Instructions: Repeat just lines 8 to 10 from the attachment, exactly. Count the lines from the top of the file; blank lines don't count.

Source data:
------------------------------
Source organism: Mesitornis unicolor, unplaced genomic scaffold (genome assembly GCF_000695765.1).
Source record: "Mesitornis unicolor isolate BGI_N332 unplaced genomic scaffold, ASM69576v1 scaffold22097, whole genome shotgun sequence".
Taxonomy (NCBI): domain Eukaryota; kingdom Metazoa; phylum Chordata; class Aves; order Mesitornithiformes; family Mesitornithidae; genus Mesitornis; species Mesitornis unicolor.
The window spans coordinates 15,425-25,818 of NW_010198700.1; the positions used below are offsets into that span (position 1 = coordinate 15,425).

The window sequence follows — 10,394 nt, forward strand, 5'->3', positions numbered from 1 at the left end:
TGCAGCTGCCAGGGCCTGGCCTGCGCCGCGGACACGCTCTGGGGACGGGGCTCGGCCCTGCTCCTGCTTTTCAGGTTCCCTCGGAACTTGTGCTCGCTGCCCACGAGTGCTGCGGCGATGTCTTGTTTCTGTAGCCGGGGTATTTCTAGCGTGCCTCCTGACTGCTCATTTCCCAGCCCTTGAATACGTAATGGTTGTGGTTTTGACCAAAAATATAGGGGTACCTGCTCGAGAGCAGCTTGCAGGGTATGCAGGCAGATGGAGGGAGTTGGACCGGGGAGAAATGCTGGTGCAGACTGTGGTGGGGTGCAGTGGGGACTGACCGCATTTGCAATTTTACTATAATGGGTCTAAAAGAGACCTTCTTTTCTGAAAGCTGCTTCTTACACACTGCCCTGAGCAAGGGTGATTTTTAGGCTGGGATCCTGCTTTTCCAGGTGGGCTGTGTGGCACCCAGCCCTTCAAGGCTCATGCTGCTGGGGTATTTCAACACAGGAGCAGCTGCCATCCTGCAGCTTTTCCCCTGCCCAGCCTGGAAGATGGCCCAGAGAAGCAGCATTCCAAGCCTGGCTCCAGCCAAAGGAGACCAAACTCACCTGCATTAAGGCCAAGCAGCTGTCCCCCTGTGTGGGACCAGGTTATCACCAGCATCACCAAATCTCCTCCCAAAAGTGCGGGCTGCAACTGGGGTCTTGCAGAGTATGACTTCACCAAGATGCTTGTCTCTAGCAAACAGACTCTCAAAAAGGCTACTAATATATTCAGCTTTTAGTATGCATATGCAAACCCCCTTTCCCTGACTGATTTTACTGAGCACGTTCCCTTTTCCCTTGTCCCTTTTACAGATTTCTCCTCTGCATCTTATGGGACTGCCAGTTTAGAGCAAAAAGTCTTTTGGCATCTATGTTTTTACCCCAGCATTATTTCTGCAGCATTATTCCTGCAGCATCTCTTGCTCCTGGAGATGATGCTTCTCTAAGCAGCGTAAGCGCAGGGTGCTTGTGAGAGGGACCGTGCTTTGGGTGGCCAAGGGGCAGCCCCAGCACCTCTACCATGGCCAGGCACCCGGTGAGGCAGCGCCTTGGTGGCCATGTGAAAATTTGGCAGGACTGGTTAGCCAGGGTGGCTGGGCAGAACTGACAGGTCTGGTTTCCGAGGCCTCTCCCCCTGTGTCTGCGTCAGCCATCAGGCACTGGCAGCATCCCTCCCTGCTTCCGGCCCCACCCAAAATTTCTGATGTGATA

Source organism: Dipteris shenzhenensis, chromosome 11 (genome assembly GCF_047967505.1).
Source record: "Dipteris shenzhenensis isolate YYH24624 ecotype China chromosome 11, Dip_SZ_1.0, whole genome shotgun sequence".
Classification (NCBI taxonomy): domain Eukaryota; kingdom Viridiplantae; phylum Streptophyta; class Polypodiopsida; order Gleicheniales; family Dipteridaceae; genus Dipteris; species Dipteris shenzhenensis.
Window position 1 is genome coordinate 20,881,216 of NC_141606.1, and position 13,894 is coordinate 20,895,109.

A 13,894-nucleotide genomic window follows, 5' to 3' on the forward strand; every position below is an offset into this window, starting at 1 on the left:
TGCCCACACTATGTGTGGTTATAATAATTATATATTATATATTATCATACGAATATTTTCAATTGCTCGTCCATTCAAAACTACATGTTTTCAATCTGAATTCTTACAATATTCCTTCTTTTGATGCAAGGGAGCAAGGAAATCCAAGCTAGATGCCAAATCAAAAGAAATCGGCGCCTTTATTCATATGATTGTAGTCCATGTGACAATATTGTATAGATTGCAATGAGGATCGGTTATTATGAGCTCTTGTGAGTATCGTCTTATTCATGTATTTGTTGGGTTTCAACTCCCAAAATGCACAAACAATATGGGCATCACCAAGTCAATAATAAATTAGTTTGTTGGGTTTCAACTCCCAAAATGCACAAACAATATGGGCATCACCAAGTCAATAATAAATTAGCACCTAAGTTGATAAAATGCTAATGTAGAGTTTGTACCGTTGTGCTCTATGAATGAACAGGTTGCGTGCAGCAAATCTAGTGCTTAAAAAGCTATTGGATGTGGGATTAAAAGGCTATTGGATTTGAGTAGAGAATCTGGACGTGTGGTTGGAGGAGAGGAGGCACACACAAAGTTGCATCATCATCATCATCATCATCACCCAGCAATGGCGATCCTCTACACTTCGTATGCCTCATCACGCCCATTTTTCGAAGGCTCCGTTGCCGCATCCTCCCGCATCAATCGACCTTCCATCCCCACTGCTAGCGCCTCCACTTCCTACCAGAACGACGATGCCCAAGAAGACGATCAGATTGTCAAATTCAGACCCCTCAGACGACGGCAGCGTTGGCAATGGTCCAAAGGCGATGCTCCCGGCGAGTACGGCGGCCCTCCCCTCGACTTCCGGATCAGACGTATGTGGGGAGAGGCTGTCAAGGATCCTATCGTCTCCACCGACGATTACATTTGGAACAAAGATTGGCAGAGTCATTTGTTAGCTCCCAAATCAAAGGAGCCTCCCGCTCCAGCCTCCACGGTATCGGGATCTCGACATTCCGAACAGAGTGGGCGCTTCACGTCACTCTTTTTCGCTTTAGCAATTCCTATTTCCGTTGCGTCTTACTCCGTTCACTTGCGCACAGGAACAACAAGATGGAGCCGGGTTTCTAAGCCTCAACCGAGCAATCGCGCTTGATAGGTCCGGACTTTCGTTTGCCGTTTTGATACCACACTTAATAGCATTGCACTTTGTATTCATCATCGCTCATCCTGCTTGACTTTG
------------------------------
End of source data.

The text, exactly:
Source record: "Dipteris shenzhenensis isolate YYH24624 ecotype China chromosome 11, Dip_SZ_1.0, whole genome shotgun sequence".
Classification (NCBI taxonomy): domain Eukaryota; kingdom Viridiplantae; phylum Streptophyta; class Polypodiopsida; order Gleicheniales; family Dipteridaceae; genus Dipteris; species Dipteris shenzhenensis.
Window position 1 is genome coordinate 20,881,216 of NC_141606.1, and position 13,894 is coordinate 20,895,109.